|Publication number||US6857443 B2|
|Application number||US 10/370,768|
|Publication date||Feb 22, 2005|
|Filing date||Feb 24, 2003|
|Priority date||Feb 24, 2003|
|Also published as||US20040163706, WO2004073780A1|
|Publication number||10370768, 370768, US 6857443 B2, US 6857443B2, US-B2-6857443, US6857443 B2, US6857443B2|
|Inventors||George A. Volgyesi|
|Original Assignee||George A. Volgyesi|
|Export Citation||BiBTeX, EndNote, RefMan|
|Patent Citations (10), Referenced by (13), Classifications (23), Legal Events (4)|
|External Links: USPTO, USPTO Assignment, Espacenet|
This invention relates to improvements in or relating to electronic gas blenders in general and is particular to electronic gas blenders for medical applications such as surgical operations, ventilation, and the like, and gas flow control mechanisms therefor.
Traditionally, in medical applications, the flows of oxygen, air and nitrous oxide are manually controlled by means of calibrated rotameters with their associated needle valves.
During surgical operations, the anesthesiologist sets the flow of each gas to deliver an appropriate total flow with the desired oxygen concentration. The oxygen concentration is usually monitored by means of an oxygen analizer which contains a means for alerting the operator of any dangerously inappropriate conditions. The manual needle valves provide complete control and the rotameters provide visual affirmation of the flow of each gas.
There are several disadvantages to this traditional delivery of gases during surgical operations. To administer the appropriate flow of gases with the desired oxygen and nitrous oxide concentration, the operator has to estimate the flow of each gas manually. If the total flow needs to be changed, each gas flow must be manually re-adjusted. This requires a great deal of mental effort and may be stressful in rapidly changing situations.
An improved method of mixing gases for medical applications utilizes a mechanical blender, like that manufactured by the Bird company (U.S. Pat. No. 3,895,642). Although mechanical blenders are simple and reliable, they have limited accuracy, especially at low flow rates. They are designed to blend two specific gases only, usually air and 02 or N20 and 02 and therefore a separate blender is needed for each combination of gases. Being mechanical, they also lack any indicators of diminished accuracy and any possibility of automatic documentation of gas flows and/or concentrations.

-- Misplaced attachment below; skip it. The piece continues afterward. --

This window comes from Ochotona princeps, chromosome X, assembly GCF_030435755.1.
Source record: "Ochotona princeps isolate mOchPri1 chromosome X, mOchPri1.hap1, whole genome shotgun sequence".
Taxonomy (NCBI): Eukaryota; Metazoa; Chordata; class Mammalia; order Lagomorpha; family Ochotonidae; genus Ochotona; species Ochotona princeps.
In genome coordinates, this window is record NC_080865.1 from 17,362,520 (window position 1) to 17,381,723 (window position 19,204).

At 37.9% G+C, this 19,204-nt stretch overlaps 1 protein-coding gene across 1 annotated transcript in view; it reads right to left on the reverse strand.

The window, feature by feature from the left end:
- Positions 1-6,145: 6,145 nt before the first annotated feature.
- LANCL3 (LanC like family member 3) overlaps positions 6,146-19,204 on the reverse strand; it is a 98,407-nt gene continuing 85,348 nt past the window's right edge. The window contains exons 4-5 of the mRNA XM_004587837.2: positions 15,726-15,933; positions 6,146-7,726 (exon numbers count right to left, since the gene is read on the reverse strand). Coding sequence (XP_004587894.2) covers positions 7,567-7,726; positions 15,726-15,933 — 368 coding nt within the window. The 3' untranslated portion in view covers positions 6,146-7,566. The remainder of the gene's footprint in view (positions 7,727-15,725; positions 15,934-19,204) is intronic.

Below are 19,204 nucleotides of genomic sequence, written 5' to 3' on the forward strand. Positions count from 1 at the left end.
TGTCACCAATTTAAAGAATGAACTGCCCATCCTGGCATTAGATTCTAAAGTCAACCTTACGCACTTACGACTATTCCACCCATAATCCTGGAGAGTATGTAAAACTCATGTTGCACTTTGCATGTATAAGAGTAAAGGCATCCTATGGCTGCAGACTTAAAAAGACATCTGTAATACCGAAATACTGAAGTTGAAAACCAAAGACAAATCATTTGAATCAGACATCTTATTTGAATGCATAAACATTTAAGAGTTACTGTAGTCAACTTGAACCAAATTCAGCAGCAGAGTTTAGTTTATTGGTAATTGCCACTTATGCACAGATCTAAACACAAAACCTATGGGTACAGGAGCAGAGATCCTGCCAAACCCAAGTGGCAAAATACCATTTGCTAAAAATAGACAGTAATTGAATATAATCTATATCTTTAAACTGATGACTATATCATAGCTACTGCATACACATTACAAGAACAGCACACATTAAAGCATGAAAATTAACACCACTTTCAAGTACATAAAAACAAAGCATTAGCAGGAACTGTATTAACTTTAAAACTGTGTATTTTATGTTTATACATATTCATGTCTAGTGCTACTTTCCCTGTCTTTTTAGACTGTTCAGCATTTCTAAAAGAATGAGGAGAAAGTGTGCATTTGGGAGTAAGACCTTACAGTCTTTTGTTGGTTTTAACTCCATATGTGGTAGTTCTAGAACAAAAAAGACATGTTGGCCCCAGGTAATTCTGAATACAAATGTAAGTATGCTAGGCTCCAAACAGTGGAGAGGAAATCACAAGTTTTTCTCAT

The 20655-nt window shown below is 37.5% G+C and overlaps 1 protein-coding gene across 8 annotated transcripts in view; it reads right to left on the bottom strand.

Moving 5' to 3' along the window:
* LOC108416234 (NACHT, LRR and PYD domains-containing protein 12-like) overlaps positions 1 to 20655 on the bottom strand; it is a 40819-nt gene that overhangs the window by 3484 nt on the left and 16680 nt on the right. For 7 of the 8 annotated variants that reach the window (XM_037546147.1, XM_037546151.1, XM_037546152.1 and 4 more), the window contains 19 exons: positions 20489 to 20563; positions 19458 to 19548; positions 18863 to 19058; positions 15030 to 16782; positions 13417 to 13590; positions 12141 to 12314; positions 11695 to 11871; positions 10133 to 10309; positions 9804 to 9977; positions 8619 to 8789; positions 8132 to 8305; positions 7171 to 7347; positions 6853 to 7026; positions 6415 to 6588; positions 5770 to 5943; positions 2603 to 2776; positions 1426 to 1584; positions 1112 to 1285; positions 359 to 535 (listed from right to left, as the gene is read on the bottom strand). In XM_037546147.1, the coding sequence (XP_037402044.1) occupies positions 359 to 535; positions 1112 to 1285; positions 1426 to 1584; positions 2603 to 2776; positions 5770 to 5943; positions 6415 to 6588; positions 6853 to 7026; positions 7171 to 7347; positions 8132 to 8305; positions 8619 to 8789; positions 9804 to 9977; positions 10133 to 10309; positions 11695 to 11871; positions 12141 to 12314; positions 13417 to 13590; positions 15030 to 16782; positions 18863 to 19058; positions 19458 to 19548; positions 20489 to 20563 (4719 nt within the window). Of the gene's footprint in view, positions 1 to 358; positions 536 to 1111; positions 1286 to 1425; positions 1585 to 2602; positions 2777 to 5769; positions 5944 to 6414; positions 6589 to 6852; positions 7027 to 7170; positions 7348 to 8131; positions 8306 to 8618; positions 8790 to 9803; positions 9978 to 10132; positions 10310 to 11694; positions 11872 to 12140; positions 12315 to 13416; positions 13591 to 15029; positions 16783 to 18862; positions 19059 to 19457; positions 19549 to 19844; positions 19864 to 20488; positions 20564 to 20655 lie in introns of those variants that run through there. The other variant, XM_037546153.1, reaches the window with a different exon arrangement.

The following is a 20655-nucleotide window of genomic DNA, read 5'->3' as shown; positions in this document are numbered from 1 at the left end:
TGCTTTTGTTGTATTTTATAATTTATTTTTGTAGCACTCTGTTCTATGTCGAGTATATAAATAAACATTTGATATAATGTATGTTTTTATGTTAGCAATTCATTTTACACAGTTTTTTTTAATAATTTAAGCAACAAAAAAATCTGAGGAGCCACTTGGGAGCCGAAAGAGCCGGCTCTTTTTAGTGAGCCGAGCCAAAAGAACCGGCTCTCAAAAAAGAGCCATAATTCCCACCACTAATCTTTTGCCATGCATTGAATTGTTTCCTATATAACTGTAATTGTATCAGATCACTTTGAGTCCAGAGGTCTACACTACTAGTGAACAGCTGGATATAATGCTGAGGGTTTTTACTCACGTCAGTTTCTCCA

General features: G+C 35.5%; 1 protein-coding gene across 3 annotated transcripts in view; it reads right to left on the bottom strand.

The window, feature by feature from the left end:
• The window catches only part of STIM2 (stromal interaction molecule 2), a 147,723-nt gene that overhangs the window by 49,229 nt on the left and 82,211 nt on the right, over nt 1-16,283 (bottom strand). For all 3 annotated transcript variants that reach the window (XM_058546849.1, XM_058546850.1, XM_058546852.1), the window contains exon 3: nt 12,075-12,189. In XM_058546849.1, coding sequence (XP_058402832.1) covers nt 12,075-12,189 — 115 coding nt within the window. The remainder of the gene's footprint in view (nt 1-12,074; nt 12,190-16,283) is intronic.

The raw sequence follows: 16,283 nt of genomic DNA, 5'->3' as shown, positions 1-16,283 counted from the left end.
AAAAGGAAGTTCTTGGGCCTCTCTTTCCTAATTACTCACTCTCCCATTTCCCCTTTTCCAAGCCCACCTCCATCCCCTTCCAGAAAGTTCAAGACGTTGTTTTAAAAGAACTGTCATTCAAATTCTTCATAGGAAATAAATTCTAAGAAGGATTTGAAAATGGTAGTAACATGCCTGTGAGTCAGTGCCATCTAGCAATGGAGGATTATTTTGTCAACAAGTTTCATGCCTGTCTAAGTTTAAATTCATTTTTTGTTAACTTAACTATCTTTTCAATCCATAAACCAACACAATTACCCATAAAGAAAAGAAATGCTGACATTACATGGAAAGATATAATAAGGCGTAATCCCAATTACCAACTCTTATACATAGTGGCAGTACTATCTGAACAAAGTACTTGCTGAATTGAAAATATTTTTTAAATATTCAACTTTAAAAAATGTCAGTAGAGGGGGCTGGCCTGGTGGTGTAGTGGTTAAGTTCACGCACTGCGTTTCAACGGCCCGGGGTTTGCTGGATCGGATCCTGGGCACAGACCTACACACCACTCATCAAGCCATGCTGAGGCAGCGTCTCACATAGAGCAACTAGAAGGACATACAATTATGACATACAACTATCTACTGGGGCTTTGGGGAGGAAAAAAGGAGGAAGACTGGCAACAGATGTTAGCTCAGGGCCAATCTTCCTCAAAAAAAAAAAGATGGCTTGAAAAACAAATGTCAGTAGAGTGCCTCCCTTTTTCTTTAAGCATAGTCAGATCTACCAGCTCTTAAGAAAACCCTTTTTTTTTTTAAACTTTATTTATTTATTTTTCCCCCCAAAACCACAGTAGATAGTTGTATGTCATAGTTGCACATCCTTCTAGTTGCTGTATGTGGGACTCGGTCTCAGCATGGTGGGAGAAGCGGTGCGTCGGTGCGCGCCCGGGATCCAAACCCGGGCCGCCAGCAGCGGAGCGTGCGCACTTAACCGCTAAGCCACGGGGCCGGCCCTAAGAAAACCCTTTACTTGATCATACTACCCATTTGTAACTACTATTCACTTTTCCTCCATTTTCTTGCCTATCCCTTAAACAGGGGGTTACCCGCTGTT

U.S. Pat. No. 5,887,611 discloses a microprocessor controlled gas-blender, the disclosure of which is incorporated herein by reference. It uses an 02 sensor in a feedback loop to control the gas flows. A major drawback of this device is that it depends entirely on the accuracy of the 02 sensor for its operation. If the 02 sensor fails or becomes inaccurate, the entire system may fail or become inaccurate. Another inherent drawback of this device being microprocessor controlled is the limited resolution of the flow control. A limiting characteristic of microprocessor (digital) operation is that the resolution of flow control is discontinuous. It can only provide a number of discrete steps within its range of control, where the number of steps depends on the precision of the analog to digital conversion. The resolution limitations may also preclude the use of such a blender at lower flows, because its accuracy would be severely degraded.
A more versatile device used for controlling the flow of gases is the Mass Flow Controller (MFC). It is highly accurate, but suffers from several disadvantages. A problem with the MFC is its slow response. Even a faster MFC may require a response time of over a second. This slow response precludes the MFC from use in dynamic situations where a fast response is crucial. In closed-loop feedback applications, the slow response of the MFC causes undesirable effects like “popping” on turn-on (overshoot) and very sluggish response to changes in flow setting. It is also bulky, heavy and relatively expensive.
An object of the present invention is to avoid, if not minimize, the above mentioned drawbacks.
Another object of the invention is to provide a gas flow control mechanism which may be faster, reliable and less expensive, and an electronic gas blender incorporating such a control mechanism.
It has now been found that a Voltage Controlled Orifice (VCO) valve can conveniently be used as a control device, and it is faster, lighter, smaller and less expensive than the MFC. Its response time is measured in milliseconds, and so it may be nearly three orders of magnitude faster than the MFC. The VCO is therefore far more suitable for closed-loop feedback applications where a fast dynamic response is required.